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Here is what the numbers mean on a plug.

B= 14 mm thread diameter

R= Resistor Plug

9= heat range

E= 19 mm thread reach

S= Racing plug

The most serious result of selecting a heat range that is too hot is overheating. Overheating will cause the electrodes to wear quickly and can lead to pre-ignition. Pre-ignition occurs when the air-fuel mixture is ignited by a hot object/area in the combustion chamber before the timed spark event occurs. When the spark plug firing end (tip) temperature exceeds 800°C, pre-ignition originating from the overheated insulator ceramic can occur. Pre-ignition will dramatically raise the cylinder temperature and pressure and can cause serious and expensive engine damage. When inspecting a spark plug that has experienced overheating or pre-ignition, blistering on the ceramic insulator and/or melted electrodes can sometimes be found.

Edited by mxn4life

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Somefactors to consider in selecting the proper heat range spark plug

There are many external influences that can affect the operating temperature of a spark plug. The following is a brief list to consider in avoiding reduced performance and/or expensive engine damage.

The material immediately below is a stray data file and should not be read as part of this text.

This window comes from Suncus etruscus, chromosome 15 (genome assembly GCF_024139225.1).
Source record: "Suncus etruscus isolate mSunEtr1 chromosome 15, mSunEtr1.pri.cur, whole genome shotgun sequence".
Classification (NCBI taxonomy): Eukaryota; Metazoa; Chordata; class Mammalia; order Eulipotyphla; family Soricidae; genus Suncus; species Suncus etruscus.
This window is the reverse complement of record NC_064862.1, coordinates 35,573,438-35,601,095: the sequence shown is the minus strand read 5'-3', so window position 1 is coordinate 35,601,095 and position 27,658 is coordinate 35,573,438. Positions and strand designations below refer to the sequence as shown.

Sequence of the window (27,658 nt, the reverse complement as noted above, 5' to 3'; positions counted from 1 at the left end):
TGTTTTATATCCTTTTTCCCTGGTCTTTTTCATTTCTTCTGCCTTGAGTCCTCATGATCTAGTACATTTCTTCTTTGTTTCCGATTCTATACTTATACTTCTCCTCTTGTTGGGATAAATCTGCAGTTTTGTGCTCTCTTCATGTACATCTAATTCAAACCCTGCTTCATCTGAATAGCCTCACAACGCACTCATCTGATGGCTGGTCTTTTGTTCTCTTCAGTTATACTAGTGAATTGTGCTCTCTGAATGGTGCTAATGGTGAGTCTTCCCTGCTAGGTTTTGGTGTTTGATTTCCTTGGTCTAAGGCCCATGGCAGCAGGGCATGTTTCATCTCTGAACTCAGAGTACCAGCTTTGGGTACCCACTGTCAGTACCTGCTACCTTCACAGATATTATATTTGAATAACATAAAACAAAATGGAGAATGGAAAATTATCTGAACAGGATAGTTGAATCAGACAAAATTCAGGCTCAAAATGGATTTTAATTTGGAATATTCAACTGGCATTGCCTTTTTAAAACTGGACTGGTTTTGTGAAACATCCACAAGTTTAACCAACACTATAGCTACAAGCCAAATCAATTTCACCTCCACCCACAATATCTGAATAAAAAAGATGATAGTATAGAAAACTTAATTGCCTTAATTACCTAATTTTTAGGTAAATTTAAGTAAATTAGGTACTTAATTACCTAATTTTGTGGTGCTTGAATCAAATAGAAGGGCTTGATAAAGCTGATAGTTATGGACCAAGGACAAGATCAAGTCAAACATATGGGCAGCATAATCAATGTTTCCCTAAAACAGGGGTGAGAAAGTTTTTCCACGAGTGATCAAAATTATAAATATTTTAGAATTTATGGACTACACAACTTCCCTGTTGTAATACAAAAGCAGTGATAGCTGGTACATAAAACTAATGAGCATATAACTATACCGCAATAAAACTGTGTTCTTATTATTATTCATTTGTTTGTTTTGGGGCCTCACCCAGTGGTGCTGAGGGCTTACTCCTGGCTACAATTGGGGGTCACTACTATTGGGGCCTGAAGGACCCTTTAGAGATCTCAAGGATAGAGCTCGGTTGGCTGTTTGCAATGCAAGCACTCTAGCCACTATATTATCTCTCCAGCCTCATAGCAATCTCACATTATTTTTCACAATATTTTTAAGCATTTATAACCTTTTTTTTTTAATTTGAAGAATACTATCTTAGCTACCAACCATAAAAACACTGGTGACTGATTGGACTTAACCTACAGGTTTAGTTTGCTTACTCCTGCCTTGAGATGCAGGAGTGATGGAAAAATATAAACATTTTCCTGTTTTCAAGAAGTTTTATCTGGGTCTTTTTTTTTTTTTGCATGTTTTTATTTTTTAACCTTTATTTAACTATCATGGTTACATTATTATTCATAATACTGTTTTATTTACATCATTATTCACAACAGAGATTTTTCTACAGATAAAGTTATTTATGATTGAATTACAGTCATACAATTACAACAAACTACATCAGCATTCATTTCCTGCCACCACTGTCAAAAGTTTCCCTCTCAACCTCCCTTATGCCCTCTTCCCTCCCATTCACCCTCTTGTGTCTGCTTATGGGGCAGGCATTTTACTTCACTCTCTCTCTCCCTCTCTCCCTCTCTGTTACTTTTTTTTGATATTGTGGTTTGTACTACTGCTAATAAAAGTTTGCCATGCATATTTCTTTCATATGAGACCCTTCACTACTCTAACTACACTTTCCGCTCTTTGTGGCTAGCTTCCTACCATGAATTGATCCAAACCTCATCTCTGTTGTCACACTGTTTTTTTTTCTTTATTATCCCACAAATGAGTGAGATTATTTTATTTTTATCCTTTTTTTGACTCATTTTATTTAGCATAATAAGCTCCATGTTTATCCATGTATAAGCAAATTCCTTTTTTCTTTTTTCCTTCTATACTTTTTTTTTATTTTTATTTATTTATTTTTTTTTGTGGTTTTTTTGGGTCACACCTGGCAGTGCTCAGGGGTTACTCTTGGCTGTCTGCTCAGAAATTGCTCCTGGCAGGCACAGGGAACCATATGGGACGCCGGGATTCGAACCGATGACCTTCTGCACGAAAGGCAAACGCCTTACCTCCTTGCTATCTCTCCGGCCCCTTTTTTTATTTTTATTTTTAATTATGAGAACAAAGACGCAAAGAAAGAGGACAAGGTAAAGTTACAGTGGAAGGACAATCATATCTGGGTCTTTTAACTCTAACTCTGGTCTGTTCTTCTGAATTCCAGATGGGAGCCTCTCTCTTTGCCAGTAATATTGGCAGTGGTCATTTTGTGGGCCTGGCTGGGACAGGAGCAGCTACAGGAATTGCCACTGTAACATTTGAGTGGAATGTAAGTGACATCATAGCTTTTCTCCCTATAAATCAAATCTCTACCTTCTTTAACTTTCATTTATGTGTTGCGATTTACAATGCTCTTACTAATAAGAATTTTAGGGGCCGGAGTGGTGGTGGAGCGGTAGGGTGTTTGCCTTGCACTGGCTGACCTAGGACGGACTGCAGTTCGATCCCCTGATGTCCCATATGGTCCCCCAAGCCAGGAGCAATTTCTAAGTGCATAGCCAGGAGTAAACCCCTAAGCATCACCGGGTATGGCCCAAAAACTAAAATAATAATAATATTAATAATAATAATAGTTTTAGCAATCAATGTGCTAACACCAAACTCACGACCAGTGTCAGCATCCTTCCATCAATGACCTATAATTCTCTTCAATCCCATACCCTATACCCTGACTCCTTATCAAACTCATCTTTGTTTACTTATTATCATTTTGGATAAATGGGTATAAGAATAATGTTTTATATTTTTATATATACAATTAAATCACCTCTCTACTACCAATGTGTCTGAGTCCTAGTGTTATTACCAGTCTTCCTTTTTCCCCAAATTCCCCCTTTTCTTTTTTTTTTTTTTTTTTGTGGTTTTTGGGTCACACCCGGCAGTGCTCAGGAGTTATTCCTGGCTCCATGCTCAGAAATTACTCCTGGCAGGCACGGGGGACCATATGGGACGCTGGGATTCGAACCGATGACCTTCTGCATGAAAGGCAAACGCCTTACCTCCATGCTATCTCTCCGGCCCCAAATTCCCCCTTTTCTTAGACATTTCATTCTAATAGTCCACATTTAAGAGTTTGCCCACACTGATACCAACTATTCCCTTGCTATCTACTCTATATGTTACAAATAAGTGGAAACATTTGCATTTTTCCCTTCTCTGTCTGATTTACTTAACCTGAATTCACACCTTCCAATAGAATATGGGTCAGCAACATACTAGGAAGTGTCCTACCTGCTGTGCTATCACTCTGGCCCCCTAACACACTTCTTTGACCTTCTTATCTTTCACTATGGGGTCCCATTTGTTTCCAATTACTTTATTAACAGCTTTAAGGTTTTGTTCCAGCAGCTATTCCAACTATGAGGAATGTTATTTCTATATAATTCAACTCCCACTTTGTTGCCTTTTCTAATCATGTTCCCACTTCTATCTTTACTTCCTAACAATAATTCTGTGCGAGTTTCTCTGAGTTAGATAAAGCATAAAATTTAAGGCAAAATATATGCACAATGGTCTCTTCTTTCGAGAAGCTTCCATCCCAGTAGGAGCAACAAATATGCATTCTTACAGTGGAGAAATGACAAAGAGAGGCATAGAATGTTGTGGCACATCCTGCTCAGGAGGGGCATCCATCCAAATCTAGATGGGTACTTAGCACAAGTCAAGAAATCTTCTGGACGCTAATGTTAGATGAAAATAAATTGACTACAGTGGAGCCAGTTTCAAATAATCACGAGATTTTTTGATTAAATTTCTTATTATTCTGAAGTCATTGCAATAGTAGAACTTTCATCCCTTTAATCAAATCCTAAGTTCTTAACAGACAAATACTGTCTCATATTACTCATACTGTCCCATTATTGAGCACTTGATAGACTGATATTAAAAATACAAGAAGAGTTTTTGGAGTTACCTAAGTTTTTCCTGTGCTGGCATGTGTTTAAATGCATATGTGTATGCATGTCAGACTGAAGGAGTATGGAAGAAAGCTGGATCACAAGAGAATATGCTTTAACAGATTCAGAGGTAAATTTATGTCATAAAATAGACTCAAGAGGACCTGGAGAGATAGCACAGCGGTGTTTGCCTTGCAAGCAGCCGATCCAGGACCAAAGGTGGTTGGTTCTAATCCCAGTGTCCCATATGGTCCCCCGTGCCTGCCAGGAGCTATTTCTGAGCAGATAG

Engine Speed and Load

If the engine is to be operated at high RPM, under a heavy load, or at high temperatures for long periods a colder heat range may be needed.

Conversely, if the engine is to be operated at low speeds or at low temperatures for long periods, a hotter heat range might be needed to prevent fouling.

Air-Fuel Mixture

Excessively rich air-fuel mixtures can cause the plug tip temperatures to decrease and carbon deposits to accumulate, possibly causing fouling and misfires.

Excessively lean air-fuel mixtures can cause the cylinder and plug temperatures to increase, possibly resulting in knock and/or pre-ignition. This may cause damage to the spark plug and/or seriously damage the engine.

If an air-fuel ratio meter or gas analyzer is not available, it will be necessary to visually inspect the spark plugs frequently during the tuning process to determine the proper air-fuel mixture.

Fuel Type / Quality

Low quality and/or low octane fuel can cause knock which will elevate cylinder temperatures. The increased cylinder temperature will cause the temperature of the combustion chamber components (spark plug, valves, piston, etc.) to rise, and will lead to pre-ignition if the knock is uncontrolled.